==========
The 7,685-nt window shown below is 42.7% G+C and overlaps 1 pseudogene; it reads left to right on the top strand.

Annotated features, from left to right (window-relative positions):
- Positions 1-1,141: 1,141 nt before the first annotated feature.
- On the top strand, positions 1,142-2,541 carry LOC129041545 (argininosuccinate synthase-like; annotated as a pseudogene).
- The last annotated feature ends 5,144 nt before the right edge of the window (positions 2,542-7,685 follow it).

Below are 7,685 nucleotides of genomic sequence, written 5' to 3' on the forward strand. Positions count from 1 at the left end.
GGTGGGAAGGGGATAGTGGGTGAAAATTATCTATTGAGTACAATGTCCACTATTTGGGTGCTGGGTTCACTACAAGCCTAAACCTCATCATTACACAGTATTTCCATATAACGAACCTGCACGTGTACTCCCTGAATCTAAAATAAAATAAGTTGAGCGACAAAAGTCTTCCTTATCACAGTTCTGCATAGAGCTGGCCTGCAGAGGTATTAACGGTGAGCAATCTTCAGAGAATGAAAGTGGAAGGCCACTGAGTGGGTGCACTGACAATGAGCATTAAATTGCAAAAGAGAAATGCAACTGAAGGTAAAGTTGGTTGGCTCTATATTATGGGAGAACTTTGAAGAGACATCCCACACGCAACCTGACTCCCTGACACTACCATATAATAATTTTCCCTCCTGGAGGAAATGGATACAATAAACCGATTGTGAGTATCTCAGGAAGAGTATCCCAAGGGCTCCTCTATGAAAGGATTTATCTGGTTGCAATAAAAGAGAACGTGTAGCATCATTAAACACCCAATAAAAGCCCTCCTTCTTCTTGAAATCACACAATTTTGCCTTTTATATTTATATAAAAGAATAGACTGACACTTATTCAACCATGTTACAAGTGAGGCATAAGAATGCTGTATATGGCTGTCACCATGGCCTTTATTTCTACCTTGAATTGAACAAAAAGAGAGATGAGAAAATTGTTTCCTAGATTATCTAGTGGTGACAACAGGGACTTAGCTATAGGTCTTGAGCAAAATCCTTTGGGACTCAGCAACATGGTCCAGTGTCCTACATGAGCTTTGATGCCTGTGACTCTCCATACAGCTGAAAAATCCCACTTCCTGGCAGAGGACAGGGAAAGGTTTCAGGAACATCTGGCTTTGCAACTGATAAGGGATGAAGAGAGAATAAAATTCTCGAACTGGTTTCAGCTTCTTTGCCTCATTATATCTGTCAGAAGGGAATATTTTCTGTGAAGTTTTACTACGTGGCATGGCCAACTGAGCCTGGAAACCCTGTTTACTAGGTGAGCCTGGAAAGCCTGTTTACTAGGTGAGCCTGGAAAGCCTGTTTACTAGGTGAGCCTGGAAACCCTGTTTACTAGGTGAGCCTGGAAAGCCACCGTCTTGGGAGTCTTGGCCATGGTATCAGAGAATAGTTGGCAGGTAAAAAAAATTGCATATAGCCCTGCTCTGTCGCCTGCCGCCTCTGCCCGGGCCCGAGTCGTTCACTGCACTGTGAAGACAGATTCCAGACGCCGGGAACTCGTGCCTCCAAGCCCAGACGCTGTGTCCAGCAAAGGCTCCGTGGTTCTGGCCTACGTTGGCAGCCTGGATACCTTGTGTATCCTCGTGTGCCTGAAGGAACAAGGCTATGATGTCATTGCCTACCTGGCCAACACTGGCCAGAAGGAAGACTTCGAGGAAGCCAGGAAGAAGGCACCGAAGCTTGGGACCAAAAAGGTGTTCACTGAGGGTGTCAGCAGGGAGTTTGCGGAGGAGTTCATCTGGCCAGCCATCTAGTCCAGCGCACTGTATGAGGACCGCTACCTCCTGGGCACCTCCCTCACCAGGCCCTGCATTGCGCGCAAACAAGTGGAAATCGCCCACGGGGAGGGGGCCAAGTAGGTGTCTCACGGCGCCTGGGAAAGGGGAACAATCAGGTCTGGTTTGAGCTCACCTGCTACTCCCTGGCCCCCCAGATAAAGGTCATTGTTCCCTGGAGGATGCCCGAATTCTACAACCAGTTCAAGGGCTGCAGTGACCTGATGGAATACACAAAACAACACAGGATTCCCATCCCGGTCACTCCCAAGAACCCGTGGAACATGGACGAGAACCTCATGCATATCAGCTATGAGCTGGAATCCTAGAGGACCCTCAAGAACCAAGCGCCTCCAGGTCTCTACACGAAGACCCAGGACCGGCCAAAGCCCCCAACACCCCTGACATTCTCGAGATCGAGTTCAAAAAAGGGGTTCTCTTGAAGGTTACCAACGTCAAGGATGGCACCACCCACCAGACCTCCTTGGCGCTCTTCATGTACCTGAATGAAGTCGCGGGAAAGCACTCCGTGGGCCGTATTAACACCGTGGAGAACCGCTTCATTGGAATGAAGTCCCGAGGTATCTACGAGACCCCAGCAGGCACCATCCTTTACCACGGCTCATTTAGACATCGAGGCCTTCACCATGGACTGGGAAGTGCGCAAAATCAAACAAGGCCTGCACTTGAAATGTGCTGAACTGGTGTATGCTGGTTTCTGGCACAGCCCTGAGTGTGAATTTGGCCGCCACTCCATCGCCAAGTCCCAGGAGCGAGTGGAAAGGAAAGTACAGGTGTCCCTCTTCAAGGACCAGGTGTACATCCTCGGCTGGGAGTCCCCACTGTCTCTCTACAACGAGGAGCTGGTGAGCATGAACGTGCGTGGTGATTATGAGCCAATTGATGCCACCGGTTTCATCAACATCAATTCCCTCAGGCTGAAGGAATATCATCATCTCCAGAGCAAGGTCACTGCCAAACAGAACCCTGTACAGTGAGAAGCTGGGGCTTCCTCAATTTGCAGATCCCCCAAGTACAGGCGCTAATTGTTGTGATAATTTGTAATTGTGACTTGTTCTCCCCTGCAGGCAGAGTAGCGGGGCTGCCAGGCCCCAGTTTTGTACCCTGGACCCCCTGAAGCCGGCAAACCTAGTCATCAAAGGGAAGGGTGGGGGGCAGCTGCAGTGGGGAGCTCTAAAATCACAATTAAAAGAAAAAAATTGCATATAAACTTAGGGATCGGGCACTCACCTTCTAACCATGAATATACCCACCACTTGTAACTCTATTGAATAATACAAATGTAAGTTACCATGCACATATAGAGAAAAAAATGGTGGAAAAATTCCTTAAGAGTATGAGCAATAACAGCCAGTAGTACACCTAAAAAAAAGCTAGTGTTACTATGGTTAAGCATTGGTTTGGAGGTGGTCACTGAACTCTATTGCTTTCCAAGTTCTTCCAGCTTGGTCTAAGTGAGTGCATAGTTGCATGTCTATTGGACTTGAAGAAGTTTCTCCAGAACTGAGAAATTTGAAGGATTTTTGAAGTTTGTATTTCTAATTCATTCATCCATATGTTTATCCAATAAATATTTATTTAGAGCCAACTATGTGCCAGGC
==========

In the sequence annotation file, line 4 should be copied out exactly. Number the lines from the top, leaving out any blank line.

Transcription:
- On the top strand, positions 1,142-2,541 carry LOC129041545 (argininosuccinate synthase-like; annotated as a pseudogene).